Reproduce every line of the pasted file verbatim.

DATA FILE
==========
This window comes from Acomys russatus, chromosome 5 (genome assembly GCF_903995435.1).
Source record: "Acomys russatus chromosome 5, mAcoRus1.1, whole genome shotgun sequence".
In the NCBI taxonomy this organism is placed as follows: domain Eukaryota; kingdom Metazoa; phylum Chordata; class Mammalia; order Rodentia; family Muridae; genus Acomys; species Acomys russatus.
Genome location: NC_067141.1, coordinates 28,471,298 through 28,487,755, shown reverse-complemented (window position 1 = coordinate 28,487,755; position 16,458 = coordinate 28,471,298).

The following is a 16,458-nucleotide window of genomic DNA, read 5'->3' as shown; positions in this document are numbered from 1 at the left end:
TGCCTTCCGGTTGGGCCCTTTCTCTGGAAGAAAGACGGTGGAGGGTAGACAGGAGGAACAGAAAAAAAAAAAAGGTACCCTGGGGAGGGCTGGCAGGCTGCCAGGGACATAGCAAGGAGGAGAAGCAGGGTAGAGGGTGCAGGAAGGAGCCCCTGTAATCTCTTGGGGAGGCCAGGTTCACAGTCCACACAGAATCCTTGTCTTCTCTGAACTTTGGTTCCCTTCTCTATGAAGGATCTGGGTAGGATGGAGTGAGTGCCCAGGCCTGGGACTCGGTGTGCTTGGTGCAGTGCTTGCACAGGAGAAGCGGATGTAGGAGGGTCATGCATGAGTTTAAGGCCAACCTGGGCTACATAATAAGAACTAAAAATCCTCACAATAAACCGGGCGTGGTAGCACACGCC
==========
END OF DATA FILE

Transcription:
This window comes from Acomys russatus, chromosome 5 (genome assembly GCF_903995435.1).
Source record: "Acomys russatus chromosome 5, mAcoRus1.1, whole genome shotgun sequence".
In the NCBI taxonomy this organism is placed as follows: domain Eukaryota; kingdom Metazoa; phylum Chordata; class Mammalia; order Rodentia; family Muridae; genus Acomys; species Acomys russatus.
Genome location: NC_067141.1, coordinates 28,471,298 through 28,487,755, shown reverse-complemented (window position 1 = coordinate 28,487,755; position 16,458 = coordinate 28,471,298).

The following is a 16,458-nucleotide window of genomic DNA, read 5'->3' as shown; positions in this document are numbered from 1 at the left end:
TGCCTTCCGGTTGGGCCCTTTCTCTGGAAGAAAGACGGTGGAGGGTAGACAGGAGGAACAGAAAAAAAAAAAAGGTACCCTGGGGAGGGCTGGCAGGCTGCCAGGGACATAGCAAGGAGGAGAAGCAGGGTAGAGGGTGCAGGAAGGAGCCCCTGTAATCTCTTGGGGAGGCCAGGTTCACAGTCCACACAGAATCCTTGTCTTCTCTGAACTTTGGTTCCCTTCTCTATGAAGGATCTGGGTAGGATGGAGTGAGTGCCCAGGCCTGGGACTCGGTGTGCTTGGTGCAGTGCTTGCACAGGAGAAGCGGATGTAGGAGGGTCATGCATGAGTTTAAGGCCAACCTGGGCTACATAATAAGAACTAAAAATCCTCACAATAAACCGGGCGTGGTAGCACACGCC